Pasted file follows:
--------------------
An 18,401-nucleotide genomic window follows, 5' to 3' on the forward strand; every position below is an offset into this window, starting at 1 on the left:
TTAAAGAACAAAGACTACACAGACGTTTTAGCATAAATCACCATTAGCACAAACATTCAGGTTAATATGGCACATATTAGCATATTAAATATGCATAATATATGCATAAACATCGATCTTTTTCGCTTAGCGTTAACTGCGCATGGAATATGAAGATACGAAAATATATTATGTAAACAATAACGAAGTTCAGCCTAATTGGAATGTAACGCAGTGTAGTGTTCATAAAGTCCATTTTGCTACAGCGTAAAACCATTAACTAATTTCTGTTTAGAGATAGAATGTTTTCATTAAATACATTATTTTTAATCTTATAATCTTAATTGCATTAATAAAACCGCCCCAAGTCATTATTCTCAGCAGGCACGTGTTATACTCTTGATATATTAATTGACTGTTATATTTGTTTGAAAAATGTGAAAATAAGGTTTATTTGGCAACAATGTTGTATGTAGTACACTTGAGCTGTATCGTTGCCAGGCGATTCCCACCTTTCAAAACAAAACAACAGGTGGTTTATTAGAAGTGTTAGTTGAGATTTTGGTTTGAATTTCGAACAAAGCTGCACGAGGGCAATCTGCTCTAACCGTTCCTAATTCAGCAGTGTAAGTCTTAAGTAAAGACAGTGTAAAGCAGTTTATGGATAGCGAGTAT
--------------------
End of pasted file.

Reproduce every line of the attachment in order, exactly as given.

An 18,401-nucleotide genomic window follows, 5' to 3' on the forward strand; every position below is an offset into this window, starting at 1 on the left:
TTAAAGAACAAAGACTACACAGACGTTTTAGCATAAATCACCATTAGCACAAACATTCAGGTTAATATGGCACATATTAGCATATTAAATATGCATAATATATGCATAAACATCGATCTTTTTCGCTTAGCGTTAACTGCGCATGGAATATGAAGATACGAAAATATATTATGTAAACAATAACGAAGTTCAGCCTAATTGGAATGTAACGCAGTGTAGTGTTCATAAAGTCCATTTTGCTACAGCGTAAAACCATTAACTAATTTCTGTTTAGAGATAGAATGTTTTCATTAAATACATTATTTTTAATCTTATAATCTTAATTGCATTAATAAAACCGCCCCAAGTCATTATTCTCAGCAGGCACGTGTTATACTCTTGATATATTAATTGACTGTTATATTTGTTTGAAAAATGTGAAAATAAGGTTTATTTGGCAACAATGTTGTATGTAGTACACTTGAGCTGTATCGTTGCCAGGCGATTCCCACCTTTCAAAACAAAACAACAGGTGGTTTATTAGAAGTGTTAGTTGAGATTTTGGTTTGAATTTCGAACAAAGCTGCACGAGGGCAATCTGCTCTAACCGTTCCTAATTCAGCAGTGTAAGTCTTAAGTAAAGACAGTGTAAAGCAGTTTATGGATAGCGAGTAT